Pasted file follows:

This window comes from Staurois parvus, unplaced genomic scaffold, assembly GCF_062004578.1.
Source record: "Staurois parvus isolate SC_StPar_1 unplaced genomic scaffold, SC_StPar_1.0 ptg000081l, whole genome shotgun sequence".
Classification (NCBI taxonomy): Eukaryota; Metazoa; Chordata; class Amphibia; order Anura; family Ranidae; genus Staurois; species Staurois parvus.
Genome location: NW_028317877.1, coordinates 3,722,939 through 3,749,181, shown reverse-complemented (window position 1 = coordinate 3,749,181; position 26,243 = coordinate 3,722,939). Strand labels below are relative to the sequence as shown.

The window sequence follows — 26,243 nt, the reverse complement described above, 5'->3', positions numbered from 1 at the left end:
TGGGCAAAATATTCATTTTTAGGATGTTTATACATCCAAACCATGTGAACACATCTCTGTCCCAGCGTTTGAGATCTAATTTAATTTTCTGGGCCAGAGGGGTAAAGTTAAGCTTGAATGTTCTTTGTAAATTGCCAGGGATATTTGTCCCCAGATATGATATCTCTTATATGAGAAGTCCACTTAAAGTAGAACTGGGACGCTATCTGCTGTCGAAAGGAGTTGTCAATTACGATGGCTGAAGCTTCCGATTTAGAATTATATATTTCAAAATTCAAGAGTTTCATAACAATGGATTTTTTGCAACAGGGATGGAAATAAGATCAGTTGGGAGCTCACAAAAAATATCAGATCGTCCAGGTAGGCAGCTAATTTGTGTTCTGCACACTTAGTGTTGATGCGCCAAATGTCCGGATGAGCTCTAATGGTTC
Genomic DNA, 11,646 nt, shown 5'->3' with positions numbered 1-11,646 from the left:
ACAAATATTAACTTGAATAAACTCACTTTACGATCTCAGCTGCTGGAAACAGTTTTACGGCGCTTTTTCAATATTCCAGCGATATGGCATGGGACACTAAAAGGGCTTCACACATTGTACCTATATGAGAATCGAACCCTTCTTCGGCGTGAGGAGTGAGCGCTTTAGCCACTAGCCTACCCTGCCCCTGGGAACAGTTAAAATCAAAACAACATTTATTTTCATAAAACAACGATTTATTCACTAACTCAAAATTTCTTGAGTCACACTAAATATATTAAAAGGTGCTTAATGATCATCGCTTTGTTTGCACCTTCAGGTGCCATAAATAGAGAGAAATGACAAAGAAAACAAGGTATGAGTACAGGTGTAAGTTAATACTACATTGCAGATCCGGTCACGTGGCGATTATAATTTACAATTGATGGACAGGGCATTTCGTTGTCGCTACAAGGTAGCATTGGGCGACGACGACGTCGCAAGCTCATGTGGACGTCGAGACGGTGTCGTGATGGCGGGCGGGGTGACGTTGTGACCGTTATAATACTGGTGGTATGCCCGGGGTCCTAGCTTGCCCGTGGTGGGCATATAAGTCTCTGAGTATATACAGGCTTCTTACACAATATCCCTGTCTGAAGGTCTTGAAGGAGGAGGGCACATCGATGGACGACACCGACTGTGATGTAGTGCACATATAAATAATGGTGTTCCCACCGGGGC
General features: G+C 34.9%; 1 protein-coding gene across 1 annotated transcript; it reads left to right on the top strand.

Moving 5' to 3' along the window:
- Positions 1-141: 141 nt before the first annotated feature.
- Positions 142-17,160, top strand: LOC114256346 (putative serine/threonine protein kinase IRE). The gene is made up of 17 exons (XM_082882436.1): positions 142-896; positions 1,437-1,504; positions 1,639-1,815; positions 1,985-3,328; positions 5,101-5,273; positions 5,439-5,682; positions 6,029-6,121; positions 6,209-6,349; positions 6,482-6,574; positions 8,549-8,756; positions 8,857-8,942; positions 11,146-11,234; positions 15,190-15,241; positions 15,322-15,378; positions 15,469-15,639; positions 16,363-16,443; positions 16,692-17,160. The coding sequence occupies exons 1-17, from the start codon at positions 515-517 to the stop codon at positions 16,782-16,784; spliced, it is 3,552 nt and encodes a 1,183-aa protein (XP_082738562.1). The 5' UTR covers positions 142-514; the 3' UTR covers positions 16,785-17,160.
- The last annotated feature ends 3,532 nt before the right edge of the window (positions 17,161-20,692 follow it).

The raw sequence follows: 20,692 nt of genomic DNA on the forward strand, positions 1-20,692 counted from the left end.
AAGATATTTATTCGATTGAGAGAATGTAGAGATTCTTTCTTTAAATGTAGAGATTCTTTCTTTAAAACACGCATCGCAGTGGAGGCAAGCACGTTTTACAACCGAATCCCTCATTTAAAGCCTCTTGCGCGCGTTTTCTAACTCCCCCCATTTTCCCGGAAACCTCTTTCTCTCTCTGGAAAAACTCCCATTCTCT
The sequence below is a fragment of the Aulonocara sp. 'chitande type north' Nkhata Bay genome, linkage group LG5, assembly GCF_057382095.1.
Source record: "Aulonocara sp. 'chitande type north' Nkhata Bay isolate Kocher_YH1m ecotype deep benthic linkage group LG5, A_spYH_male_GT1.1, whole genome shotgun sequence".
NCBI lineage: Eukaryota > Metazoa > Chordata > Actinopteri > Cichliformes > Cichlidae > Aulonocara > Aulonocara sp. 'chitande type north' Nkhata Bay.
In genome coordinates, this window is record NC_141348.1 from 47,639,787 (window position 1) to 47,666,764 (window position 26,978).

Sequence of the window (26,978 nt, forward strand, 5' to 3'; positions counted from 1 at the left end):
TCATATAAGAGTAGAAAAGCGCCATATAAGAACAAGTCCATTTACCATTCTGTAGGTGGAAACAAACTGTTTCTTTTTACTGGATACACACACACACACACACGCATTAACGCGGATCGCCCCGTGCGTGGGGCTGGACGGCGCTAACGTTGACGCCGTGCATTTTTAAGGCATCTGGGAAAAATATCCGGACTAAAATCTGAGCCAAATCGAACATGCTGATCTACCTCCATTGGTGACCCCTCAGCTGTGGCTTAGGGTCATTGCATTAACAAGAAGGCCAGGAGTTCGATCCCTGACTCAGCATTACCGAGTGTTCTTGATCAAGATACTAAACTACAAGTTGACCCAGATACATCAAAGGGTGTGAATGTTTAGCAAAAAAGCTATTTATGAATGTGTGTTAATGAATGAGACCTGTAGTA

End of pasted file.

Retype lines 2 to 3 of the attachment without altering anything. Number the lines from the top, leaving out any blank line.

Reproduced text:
Source record: "Staurois parvus isolate SC_StPar_1 unplaced genomic scaffold, SC_StPar_1.0 ptg000081l, whole genome shotgun sequence".
Classification (NCBI taxonomy): Eukaryota; Metazoa; Chordata; class Amphibia; order Anura; family Ranidae; genus Staurois; species Staurois parvus.